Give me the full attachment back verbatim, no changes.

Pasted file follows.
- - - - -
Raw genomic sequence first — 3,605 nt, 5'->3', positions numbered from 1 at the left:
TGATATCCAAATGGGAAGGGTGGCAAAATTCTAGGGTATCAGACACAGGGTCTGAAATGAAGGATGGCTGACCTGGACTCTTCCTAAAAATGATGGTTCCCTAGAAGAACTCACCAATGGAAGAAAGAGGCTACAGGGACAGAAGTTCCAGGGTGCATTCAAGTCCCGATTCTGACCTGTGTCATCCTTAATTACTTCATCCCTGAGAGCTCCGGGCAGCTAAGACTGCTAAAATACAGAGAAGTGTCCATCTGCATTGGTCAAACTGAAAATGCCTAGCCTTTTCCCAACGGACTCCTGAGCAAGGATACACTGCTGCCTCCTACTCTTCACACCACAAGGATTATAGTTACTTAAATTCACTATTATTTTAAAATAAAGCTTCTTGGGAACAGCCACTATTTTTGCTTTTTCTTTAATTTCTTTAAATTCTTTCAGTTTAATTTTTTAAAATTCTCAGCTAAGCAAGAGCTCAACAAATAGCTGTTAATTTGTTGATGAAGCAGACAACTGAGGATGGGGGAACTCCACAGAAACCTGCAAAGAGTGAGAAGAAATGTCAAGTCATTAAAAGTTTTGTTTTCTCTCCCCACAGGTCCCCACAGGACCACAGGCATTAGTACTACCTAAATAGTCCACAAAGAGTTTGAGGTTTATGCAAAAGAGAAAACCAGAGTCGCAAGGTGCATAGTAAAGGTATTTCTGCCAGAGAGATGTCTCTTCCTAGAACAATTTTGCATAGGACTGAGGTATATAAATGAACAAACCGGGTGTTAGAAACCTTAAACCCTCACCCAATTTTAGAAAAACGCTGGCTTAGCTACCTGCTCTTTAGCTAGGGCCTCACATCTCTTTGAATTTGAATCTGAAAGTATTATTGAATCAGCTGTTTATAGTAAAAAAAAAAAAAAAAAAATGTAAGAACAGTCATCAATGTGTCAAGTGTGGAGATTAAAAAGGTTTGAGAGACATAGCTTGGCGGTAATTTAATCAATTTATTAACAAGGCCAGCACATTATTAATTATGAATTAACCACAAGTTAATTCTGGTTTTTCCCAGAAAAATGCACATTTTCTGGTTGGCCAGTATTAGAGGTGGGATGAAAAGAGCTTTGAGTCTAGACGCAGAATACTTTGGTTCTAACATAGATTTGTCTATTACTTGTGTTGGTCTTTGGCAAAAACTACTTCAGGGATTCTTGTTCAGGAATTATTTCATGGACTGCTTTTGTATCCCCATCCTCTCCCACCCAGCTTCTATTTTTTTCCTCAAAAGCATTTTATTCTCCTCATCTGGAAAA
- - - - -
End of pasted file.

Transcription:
Raw genomic sequence first — 3,605 nt, 5'->3', positions numbered from 1 at the left:
TGATATCCAAATGGGAAGGGTGGCAAAATTCTAGGGTATCAGACACAGGGTCTGAAATGAAGGATGGCTGACCTGGACTCTTCCTAAAAATGATGGTTCCCTAGAAGAACTCACCAATGGAAGAAAGAGGCTACAGGGACAGAAGTTCCAGGGTGCATTCAAGTCCCGATTCTGACCTGTGTCATCCTTAATTACTTCATCCCTGAGAGCTCCGGGCAGCTAAGACTGCTAAAATACAGAGAAGTGTCCATCTGCATTGGTCAAACTGAAAATGCCTAGCCTTTTCCCAACGGACTCCTGAGCAAGGATACACTGCTGCCTCCTACTCTTCACACCACAAGGATTATAGTTACTTAAATTCACTATTATTTTAAAATAAAGCTTCTTGGGAACAGCCACTATTTTTGCTTTTTCTTTAATTTCTTTAAATTCTTTCAGTTTAATTTTTTAAAATTCTCAGCTAAGCAAGAGCTCAACAAATAGCTGTTAATTTGTTGATGAAGCAGACAACTGAGGATGGGGGAACTCCACAGAAACCTGCAAAGAGTGAGAAGAAATGTCAAGTCATTAAAAGTTTTGTTTTCTCTCCCCACAGGTCCCCACAGGACCACAGGCATTAGTACTACCTAAATAGTCCACAAAGAGTTTGAGGTTTATGCAAAAGAGAAAACCAGAGTCGCAAGGTGCATAGTAAAGGTATTTCTGCCAGAGAGATGTCTCTTCCTAGAACAATTTTGCATAGGACTGAGGTATATAAATGAACAAACCGGGTGTTAGAAACCTTAAACCCTCACCCAATTTTAGAAAAACGCTGGCTTAGCTACCTGCTCTTTAGCTAGGGCCTCACATCTCTTTGAATTTGAATCTGAAAGTATTATTGAATCAGCTGTTTATAGTAAAAAAAAAAAAAAAAAAATGTAAGAACAGTCATCAATGTGTCAAGTGTGGAGATTAAAAAGGTTTGAGAGACATAGCTTGGCGGTAATTTAATCAATTTATTAACAAGGCCAGCACATTATTAATTATGAATTAACCACAAGTTAATTCTGGTTTTTCCCAGAAAAATGCACATTTTCTGGTTGGCCAGTATTAGAGGTGGGATGAAAAGAGCTTTGAGTCTAGACGCAGAATACTTTGGTTCTAACATAGATTTGTCTATTACTTGTGTTGGTCTTTGGCAAAAACTACTTCAGGGATTCTTGTTCAGGAATTATTTCATGGACTGCTTTTGTATCCCCATCCTCTCCCACCCAGCTTCTATTTTTTTCCTCAAAAGCATTTTATTCTCCTCATCTGGAAAA